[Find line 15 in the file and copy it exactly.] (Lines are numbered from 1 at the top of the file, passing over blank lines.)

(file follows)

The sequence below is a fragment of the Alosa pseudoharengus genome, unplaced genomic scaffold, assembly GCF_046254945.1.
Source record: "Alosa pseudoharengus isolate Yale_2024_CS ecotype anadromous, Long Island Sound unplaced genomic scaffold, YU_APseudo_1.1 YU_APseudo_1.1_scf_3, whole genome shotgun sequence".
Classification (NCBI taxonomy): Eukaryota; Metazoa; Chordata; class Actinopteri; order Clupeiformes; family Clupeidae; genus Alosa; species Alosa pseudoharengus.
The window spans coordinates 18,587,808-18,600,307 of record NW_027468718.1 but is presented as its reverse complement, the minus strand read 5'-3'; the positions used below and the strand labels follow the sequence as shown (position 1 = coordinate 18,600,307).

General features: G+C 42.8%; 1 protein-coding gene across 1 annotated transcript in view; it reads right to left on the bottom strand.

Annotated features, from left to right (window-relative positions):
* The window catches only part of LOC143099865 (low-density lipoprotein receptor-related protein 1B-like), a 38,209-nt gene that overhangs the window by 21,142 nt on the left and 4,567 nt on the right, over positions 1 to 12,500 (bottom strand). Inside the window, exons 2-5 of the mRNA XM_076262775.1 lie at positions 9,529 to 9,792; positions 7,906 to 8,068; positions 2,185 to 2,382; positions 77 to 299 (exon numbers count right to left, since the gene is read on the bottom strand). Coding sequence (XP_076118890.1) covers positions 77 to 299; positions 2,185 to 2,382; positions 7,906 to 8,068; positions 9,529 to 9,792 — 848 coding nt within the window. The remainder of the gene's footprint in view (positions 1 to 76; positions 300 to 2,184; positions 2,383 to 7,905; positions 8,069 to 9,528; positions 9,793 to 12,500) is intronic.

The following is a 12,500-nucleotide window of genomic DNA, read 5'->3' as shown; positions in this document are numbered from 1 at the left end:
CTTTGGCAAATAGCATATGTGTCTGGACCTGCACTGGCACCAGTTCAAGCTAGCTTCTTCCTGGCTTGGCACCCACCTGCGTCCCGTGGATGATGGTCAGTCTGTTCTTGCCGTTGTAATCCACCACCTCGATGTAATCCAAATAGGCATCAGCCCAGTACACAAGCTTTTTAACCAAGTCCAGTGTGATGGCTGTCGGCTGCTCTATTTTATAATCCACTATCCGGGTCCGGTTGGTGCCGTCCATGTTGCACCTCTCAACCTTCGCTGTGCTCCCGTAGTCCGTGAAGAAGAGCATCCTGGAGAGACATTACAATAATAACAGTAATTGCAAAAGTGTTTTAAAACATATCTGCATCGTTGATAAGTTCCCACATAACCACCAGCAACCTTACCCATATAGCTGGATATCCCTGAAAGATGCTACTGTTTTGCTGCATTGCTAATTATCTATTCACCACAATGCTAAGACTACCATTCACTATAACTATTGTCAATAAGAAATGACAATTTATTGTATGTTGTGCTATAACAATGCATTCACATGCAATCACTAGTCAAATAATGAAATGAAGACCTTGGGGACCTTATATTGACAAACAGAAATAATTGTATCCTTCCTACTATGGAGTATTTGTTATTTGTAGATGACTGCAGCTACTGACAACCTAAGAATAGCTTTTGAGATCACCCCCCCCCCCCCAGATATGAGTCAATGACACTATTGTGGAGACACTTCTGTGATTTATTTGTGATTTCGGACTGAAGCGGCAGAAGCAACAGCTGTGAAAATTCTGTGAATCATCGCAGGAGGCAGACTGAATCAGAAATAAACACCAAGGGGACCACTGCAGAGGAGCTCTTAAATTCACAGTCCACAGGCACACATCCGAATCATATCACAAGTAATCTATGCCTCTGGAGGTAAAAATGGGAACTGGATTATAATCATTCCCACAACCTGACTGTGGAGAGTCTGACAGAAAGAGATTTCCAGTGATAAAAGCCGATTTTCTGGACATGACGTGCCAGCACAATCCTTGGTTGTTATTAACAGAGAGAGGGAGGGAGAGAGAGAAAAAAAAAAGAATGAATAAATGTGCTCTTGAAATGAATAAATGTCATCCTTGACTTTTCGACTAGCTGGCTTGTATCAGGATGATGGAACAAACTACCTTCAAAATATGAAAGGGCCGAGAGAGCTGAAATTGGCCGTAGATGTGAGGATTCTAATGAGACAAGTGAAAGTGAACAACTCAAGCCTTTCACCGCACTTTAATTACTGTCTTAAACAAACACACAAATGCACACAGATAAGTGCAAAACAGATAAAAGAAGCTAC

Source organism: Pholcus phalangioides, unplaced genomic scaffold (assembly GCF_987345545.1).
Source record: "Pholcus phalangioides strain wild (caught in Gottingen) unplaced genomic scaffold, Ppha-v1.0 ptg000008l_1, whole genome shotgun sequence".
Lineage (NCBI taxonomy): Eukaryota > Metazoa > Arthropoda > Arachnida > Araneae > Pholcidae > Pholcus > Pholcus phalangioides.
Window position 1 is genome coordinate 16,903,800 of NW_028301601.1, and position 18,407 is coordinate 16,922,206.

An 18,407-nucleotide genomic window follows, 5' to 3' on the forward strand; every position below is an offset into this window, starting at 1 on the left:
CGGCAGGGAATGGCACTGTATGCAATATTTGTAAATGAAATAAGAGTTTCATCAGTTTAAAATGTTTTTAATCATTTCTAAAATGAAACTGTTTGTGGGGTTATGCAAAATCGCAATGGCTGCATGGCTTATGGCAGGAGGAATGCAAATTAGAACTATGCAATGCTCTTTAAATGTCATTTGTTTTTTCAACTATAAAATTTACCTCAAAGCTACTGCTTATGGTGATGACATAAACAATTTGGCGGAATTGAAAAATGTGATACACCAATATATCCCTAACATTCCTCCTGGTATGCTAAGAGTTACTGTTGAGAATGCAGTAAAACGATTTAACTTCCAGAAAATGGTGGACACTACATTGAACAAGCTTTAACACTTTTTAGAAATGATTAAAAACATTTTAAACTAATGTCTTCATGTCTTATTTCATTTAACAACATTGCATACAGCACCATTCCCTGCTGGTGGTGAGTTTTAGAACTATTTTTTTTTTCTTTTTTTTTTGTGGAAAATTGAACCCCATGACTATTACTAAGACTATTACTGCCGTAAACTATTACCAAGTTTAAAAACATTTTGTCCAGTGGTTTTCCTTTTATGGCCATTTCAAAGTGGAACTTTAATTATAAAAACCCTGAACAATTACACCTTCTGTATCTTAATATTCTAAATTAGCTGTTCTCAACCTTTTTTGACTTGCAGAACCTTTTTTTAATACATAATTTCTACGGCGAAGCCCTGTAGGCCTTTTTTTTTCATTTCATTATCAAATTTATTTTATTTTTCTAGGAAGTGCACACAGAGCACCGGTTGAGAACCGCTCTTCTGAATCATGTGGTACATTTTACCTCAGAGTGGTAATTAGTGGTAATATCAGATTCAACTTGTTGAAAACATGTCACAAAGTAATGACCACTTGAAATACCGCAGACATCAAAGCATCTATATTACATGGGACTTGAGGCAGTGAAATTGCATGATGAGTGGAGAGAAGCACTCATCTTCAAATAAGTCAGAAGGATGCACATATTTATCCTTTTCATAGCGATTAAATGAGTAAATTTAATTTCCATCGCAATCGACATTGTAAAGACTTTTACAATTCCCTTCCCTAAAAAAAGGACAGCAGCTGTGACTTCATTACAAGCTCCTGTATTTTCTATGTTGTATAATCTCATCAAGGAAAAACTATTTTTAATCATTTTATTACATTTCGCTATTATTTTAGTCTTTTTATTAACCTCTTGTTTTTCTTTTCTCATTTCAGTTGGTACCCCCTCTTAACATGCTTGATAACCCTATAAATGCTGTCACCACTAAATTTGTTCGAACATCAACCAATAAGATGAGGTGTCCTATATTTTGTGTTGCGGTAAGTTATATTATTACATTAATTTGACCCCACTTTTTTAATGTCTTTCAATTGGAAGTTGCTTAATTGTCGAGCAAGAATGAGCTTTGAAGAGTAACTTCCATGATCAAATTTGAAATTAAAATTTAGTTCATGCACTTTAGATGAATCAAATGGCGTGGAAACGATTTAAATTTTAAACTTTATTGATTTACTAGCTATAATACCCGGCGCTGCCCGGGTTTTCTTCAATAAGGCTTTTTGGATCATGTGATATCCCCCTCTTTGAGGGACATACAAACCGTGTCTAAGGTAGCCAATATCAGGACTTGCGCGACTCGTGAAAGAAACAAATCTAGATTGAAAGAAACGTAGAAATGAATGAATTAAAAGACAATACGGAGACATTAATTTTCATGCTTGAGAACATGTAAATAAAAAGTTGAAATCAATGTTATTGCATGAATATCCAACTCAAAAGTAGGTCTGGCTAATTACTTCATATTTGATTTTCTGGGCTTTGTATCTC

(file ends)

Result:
CGGCAGGGAATGGCACTGTATGCAATATTTGTAAATGAAATAAGAGTTTCATCAGTTTAAAATGTTTTTAATCATTTCTAAAATGAAACTGTTTGTGGGGTTATGCAAAATCGCAATGGCTGCATGGCTTATGGCAGGAGGAATGCAAATTAGAACTATGCAATGCTCTTTAAATGTCATTTGTTTTTTCAACTATAAAATTTACCTCAAAGCTACTGCTTATGGTGATGACATAAACAATTTGGCGGAATTGAAAAATGTGATACACCAATATATCCCTAACATTCCTCCTGGTATGCTAAGAGTTACTGTTGAGAATGCAGTAAAACGATTTAACTTCCAGAAAATGGTGGACACTACATTGAACAAGCTTTAACACTTTTTAGAAATGATTAAAAACATTTTAAACTAATGTCTTCATGTCTTATTTCATTTAACAACATTGCATACAGCACCATTCCCTGCTGGTGGTGAGTTTTAGAACTATTTTTTTTTTCTTTTTTTTTTGTGGAAAATTGAACCCCATGACTATTACTAAGACTATTACTGCCGTAAACTATTACCAAGTTTAAAAACATTTTGTCCAGTGGTTTTCCTTTTATGGCCATTTCAAAGTGGAACTTTAATTATAAAAACCCTGAACAATTACACCTTCTGTATCTTAATATTCTAAATTAGCTGTTCTCAACCTTTTTTGACTTGCAGAACCTTTTTTTAATACATAATTTCTACGGCGAAGCCCTGTAGGCCTTTTTTTTTCATTTCATTATCAAATTTATTTTATTTTTCTAGGAAGTGCACACAGAGCACCGGTTGAGAACCGCTCTTCTGAATCATGTGGTACATTTTACCTCAGAGTGGTAATTAGTGGTAATATCAGATTCAACTTGTTGAAAACATGTCACAAAGTAATGACCACTTGAAATACCGCAGACATCAAAGCATCTATATTACATGGGACTTGAGGCAGTGAAATTGCATGATGAGTGGAGAGAAGCACTCATCTTCAAATAAGTCAGAAGGATGCACATATTTATCCTTTTCATAGCGATTAAATGAGTAAATTTAATTTCCATCGCAATCGACATTGTAAAGACTTTTACAATTCCCTTCCCTAAAAAAAGGACAGCAGCTGTGACTTCATTACAAGCTCCTGTATTTTCTATGTTGTATAATCTCATCAAGGAAAAACTATTTTTAATCATTTTATTACATTTCGCTATTATTTTAGTCTTTTTATTAACCTCTTGTTTTTCTTTTCTCATTTCAGTTGGTACCCCCTCTTAACATGCTTGATAACCCTATAAATGCTGTCACCACTAAATTTGTTCGAACATCAACCAATAAGATGAGGTGTCCTATATTTTGTGTTGCGGTAAGTTATATTATTACATTAATTTGACCCCACTTTTTTAATGTCTTTCAATTGGAAGTTGCTTAATTGTCGAGCAAGAATGAGCTTTGAAGAGTAACTTCCATGATCAAATTTGAAATTAAAATTTAGTTCATGCACTTTAGATGAATCAAATGGCGTGGAAACGATTTAAATTTTAAACTTTATTGATTTACTAGCTATAATACCCGGCGCTGCCCGGGTTTTCTTCAATAAGGCTTTTTGGATCATGTGATATCCCCCTCTTTGAGGGACATACAAACCGTGTCTAAGGTAGCCAATATCAGGACTTGCGCGACTCGTGAAAGAAACAAATCTAGATTGAAAGAAACGTAGAAATGAATGAATTAAAAGACAATACGGAGACATTAATTTTCATGCTTGAGAACATGTAAATAAAAAGTTGAAATCAATGTTATTGCATGAATATCCAACTCAAAAGTAGGTCTGGCTAATTACTTCATATTTGATTTTCTGGGCTTTGTATCTC